However, many studies in the social sciences also employ some sort of experimental design which calls for the use of control groups. This type of research is useful when researchers are trying to confirm or challenge an existing notion or measure the difference in effects.

Workplace efficiency research

How might a company know if an employee training program is effective? They may decide to pilot the program to a small group of their employees before they implement the training to their entire workforce.

If they adopt an experimental design, they could compare results between an experimental group of workers who participate in the training program against a control group who continues as per usual without any additional training.

Employee training is one possible subject for an experimental study, with the experimental treatment being a new training program. Photo by Desola Lanre-Ologun.

Mental health research

Music certainly has profound effects on psychology, but what kind of music would be most effective for concentration? Here, a researcher might be interested in having participants in a control group perform a series of tasks in an environment with no background music, and participants in multiple experimental groups perform those same tasks with background music of different genres. The subsequent analysis could determine how well people perform with classical music, jazz music, or no music at all in the background.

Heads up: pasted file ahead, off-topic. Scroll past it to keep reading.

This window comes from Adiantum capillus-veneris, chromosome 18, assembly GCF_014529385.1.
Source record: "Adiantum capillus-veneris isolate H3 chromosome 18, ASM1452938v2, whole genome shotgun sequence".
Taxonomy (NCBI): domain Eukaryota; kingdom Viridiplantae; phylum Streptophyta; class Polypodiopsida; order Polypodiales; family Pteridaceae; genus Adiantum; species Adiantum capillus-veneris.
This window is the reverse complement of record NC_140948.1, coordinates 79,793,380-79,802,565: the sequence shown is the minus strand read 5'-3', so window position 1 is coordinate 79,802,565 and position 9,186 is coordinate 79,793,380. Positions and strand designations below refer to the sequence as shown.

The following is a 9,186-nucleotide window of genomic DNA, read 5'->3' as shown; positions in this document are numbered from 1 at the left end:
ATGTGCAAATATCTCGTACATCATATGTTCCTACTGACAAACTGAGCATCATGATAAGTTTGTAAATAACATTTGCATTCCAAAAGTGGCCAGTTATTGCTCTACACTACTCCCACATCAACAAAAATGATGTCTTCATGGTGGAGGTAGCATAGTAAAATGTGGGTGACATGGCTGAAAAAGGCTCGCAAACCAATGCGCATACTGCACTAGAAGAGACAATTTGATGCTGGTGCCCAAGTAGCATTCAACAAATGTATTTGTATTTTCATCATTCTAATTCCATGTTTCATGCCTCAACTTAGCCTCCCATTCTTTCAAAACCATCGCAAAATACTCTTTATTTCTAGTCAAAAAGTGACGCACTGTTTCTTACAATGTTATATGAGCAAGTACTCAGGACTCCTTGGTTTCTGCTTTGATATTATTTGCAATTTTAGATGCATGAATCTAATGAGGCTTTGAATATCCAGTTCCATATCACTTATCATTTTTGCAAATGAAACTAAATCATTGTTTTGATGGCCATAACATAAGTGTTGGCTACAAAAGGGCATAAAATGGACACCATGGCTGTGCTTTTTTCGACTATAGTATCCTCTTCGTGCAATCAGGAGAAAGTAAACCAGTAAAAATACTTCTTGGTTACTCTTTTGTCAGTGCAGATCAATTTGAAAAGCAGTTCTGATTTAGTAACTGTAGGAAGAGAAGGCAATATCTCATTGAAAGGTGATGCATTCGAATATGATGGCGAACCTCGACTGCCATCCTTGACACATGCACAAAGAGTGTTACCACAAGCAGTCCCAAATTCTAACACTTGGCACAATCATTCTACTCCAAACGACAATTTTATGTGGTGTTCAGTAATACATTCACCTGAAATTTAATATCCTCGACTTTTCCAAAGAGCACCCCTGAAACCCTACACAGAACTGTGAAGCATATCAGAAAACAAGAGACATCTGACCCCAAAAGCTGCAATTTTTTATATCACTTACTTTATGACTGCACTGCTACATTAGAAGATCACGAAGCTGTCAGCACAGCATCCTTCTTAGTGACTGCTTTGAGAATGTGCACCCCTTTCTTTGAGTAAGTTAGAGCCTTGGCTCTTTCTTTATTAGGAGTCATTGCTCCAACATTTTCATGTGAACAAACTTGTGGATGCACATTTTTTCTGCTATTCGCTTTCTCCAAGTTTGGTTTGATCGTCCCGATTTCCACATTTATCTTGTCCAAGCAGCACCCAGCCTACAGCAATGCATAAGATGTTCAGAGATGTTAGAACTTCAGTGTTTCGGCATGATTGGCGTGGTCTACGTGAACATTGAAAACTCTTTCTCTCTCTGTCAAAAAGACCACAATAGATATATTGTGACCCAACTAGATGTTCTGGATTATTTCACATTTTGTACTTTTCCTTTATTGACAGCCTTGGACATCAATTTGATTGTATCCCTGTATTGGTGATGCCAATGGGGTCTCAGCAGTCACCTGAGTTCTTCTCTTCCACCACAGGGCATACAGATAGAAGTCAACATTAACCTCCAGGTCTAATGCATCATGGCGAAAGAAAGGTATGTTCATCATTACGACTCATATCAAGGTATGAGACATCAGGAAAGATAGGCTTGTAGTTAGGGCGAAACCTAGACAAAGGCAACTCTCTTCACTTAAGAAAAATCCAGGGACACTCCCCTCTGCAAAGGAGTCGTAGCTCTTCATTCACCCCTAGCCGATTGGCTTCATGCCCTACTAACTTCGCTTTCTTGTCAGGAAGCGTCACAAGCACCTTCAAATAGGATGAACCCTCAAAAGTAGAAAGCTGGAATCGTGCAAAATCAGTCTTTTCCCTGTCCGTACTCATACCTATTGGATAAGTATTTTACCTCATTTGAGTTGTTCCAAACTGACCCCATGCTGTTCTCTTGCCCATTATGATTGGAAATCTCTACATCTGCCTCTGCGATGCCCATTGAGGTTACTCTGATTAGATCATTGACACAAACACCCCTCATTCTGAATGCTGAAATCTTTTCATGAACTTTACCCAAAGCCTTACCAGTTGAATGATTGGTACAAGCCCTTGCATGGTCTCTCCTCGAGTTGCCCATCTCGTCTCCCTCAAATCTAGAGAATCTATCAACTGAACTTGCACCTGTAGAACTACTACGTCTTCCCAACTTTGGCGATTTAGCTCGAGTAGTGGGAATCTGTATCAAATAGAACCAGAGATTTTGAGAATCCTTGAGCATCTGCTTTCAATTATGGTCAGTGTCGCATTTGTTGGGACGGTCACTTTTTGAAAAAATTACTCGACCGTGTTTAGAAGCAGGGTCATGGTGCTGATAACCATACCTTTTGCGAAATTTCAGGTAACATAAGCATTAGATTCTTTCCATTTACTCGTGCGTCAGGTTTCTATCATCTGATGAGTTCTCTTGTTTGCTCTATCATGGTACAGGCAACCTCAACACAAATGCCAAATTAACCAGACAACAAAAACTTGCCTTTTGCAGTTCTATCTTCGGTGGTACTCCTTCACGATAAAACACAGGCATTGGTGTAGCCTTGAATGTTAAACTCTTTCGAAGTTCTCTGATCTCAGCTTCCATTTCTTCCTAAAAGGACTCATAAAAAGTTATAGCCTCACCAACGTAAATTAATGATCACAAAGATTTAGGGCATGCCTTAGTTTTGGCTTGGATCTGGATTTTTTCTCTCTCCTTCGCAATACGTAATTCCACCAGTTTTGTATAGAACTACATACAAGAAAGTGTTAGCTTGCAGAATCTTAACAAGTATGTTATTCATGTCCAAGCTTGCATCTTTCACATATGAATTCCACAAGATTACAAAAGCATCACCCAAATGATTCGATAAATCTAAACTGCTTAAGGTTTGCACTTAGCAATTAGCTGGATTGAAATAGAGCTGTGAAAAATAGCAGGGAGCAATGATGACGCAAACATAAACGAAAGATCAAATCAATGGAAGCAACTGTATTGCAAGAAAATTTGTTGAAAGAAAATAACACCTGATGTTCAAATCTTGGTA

Educational research

Suppose that you want to improve reading ability among elementary school students, and there is research on a particular teaching method that is associated with facilitating reading comprehension. How do you measure the effects of that teaching method?